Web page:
The Five Elements of an Effective Hearing Conservation Program

Posted by
Lance Roux
on Apr 24, 2014

hearing conservation programIf you are in the construction industry, you are probably aware of the challenges of creating a hearing conservation program. Construction sites typically have numerous pieces of equipment running at once, and the resulting noise can be hard for your workers to avoid.

OSHA imposes a permissible exposure limit of 90 decibels (measured as an 8-hour time-weighted average). If the noise at your site is 90 decibels or more, you are required to provide a hearing conservation program to protect your workers from hearing loss. An effective hearing conservation program should include the following five elements.

Noise Monitoring

This is a crucial element to your program. Alternative ways to measure noise include sound mevel meters, which measure sound intensity at a moment in time; and dosimeters, which measure a person's average exposure to noise over time. Another approach is to conduct risk assessments to evaluate the level of noise generated by each specific task at your site.

Noise Controls

Once you know what your noise exposure is, the next step is to figure out a way to mitigate it. Here are some potential ways to control or eliminate noise:

  • Limit the time workers spend working with noisy equipment.
  • Buy quieter equipment.  Take noise into account when selecting equipment. Buying quieter equipment will help you control noise exposure at your site by eliminating the noise before it even happens.
  • Isolate the worker from the noise by using an enclosure, such as a fully enclosed cab, that can protect the worker from the machine's noise.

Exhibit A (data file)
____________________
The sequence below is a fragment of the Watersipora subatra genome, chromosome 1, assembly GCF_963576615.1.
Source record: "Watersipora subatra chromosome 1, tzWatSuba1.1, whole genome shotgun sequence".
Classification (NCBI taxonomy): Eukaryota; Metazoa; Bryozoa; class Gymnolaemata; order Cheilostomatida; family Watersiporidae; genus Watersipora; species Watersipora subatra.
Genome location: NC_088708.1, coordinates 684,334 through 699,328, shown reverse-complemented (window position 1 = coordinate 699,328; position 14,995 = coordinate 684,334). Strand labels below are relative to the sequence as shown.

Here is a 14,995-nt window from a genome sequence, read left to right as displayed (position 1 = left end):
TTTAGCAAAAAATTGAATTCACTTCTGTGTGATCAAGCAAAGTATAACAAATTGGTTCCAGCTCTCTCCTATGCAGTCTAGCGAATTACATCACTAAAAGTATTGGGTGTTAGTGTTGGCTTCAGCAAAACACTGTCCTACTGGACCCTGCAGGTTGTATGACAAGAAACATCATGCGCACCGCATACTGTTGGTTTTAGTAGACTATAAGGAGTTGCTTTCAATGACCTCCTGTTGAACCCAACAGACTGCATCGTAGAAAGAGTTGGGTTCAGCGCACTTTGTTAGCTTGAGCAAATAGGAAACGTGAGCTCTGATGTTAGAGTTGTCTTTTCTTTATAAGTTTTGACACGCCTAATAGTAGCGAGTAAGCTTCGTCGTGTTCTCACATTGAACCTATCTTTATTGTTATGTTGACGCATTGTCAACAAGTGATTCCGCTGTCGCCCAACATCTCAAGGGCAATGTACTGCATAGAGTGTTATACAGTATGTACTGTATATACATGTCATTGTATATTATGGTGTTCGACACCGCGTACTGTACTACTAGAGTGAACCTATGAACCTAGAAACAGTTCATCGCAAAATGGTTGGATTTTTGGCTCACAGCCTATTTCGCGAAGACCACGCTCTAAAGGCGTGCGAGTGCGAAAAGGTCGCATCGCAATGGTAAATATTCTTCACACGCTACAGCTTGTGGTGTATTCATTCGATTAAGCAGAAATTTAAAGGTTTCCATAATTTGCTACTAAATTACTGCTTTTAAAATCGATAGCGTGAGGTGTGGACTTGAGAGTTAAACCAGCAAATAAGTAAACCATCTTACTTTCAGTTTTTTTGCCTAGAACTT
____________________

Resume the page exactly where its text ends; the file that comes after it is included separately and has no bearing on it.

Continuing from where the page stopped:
Hearing Protection

In cases where exposure to noise cannot be eliminated, your workers will have to wear hearing protection. Fit testing is important to make sure the methods and equipment you selected are working.  You should also make sure that the hearing protection provided is comfortable enough that your workers will actually wear it. A good idea is to provide a variety of options so your workers can choose the one that works best for them.

Audiometric Testing & Evaluation

You should test your workers annually to determine if they have experienced any hearing loss. This can be a challenge if you have lots of temporary workers, but is the only way to determine if your hearing conservation program is actually working. If you notice hearing loss in your long term employees from year to year, this indicates that you will need to re-evaluate your program and make improvements.

Training and Education

You should communicate the importance of hearing protection often and consistently so your workers understand the risks of noise hazards and how they can protect themselves.

Download the 10-Point Safety Checklist

Tags: Safety Management, Hearing Conservation

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